This historic residential neighborhood, located just south of downtown, spans approximately 65 acres between the San Antonio River, East César Chávez Boulevard, South St. Mary’s Street, and South Alamo Street. Originally farmland belonging to the Alamo mission, real estate developers Thomas Devine and Newton Mitchell acquired the land during the 1840s, and a rectangular street grid was laid out during the following decade. As prosperous German immigrants began constructing homes in the area in the second half of the century, the main thoroughfare was named King William Street to honor King Wilhelm I of Prussia.
Grand Victorian, Greek Revival, and Italianate homes were constructed on small rectangular lots with manicured lawns, often bounded by hedges or masonry and wrought-iron fences. Crepe myrtles and other mature shade trees create a lush canopy over the streets and sidewalks. The triangular half-acre King William Park, sited near the neighborhood’s northern boundary, features a grass lawn planted with small trees, divided by three concrete and brick walkways that radiate from a tall central gazebo to the corners of the park.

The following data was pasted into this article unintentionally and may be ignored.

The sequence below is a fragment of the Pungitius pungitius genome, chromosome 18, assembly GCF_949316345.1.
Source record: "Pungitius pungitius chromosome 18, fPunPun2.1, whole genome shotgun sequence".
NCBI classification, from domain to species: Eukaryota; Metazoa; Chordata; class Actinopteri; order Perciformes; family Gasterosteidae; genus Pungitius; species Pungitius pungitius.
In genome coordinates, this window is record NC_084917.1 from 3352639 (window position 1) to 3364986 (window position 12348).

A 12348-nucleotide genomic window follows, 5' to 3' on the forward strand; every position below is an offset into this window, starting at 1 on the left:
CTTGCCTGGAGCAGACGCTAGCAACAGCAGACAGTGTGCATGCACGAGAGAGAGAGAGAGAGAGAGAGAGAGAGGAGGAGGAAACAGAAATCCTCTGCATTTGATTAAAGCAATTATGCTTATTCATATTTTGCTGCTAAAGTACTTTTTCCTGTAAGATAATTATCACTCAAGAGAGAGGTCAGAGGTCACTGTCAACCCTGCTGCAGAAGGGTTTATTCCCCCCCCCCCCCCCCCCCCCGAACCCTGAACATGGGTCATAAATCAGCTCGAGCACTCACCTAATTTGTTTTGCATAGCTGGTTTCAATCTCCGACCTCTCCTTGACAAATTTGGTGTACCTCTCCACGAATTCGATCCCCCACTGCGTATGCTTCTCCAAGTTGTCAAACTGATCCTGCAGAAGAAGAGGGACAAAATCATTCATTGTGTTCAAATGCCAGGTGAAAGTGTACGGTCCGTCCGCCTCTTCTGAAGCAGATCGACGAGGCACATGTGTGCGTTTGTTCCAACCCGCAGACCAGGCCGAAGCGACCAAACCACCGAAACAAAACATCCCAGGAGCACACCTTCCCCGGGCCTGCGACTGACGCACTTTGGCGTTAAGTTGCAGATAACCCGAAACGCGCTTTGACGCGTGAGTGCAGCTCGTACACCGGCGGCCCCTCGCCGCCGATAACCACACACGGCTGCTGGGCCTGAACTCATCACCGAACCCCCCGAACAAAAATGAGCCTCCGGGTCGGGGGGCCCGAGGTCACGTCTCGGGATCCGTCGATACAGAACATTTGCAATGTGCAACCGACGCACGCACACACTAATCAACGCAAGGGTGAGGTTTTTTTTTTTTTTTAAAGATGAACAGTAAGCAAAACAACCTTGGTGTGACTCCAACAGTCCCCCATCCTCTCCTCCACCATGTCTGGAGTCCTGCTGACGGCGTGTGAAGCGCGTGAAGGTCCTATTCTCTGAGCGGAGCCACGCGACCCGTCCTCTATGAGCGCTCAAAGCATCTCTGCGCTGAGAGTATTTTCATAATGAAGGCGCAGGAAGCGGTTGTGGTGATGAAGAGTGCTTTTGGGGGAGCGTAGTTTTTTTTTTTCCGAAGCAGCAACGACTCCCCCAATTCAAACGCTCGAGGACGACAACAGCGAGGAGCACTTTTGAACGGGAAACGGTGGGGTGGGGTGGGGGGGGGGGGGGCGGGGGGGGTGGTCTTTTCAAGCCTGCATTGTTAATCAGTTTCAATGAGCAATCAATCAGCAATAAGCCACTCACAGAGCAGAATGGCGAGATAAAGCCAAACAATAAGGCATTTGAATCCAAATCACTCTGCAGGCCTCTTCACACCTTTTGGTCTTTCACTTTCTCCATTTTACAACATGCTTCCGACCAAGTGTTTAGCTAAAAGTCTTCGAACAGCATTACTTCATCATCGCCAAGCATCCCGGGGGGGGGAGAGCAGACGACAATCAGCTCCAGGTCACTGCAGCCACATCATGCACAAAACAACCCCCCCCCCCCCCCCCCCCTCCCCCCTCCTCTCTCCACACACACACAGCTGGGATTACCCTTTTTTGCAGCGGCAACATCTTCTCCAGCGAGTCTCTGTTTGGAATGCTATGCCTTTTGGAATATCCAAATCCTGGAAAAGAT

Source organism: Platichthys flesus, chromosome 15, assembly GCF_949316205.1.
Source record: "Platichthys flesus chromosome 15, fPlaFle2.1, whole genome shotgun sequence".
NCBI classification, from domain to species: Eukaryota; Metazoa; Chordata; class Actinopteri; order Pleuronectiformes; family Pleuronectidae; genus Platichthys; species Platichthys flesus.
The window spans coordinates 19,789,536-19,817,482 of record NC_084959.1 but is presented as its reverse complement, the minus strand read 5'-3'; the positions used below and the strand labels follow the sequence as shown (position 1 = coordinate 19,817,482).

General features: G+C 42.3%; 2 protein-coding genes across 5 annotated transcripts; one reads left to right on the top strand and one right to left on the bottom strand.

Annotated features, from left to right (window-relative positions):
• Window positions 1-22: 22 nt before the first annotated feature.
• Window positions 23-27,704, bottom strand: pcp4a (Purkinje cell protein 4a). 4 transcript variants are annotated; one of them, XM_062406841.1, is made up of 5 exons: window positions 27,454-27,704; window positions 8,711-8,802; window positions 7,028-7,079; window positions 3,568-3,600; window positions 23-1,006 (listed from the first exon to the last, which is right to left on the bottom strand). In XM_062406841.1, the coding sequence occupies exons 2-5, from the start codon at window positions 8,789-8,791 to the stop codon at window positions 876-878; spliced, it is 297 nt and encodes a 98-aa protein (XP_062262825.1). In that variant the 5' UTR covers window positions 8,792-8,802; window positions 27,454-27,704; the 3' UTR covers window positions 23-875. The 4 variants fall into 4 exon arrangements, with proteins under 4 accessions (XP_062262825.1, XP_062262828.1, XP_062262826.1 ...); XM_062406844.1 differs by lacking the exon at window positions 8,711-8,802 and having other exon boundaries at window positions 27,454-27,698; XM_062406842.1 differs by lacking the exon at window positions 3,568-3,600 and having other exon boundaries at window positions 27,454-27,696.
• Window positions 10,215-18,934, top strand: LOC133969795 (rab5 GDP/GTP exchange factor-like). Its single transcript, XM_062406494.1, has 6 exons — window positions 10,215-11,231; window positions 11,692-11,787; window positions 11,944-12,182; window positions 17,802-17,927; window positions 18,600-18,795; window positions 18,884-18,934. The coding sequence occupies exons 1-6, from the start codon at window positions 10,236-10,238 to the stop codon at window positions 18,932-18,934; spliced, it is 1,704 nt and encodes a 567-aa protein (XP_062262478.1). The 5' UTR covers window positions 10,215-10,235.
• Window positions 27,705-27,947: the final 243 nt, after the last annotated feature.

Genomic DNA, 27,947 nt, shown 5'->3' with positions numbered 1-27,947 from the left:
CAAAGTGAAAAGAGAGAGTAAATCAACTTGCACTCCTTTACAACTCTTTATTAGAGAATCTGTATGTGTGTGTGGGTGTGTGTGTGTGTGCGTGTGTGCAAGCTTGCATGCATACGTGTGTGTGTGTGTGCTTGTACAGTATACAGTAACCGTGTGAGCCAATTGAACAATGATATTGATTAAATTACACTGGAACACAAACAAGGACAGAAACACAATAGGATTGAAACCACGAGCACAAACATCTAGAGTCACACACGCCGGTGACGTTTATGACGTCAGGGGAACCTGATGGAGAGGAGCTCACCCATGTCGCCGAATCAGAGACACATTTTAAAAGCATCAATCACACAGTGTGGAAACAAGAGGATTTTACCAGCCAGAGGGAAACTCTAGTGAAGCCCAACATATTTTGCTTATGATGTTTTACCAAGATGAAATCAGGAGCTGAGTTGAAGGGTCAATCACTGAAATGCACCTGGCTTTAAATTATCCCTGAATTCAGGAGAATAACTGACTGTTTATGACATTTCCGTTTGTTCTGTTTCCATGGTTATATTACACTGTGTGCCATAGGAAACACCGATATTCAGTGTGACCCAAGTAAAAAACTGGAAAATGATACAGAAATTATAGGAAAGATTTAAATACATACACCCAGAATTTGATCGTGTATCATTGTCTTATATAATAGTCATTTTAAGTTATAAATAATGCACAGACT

By the 1930s and 1940s, many homes were converted into apartments while others fell into disrepair. Historic preservation efforts began in the 1960s, led by Walter Nold Mathis, who restored Villa Finale in 1967 and subsequently partially restored fourteen other properties in the neighborhood, leading King William to become the city’s first historic district in 1968. The River Walk was extended into the area during the 1980s. The King William Historic District, of which Villa Finale and Steve’s Homestead are contributing features, was listed in the National Register of Historic Places in 1972.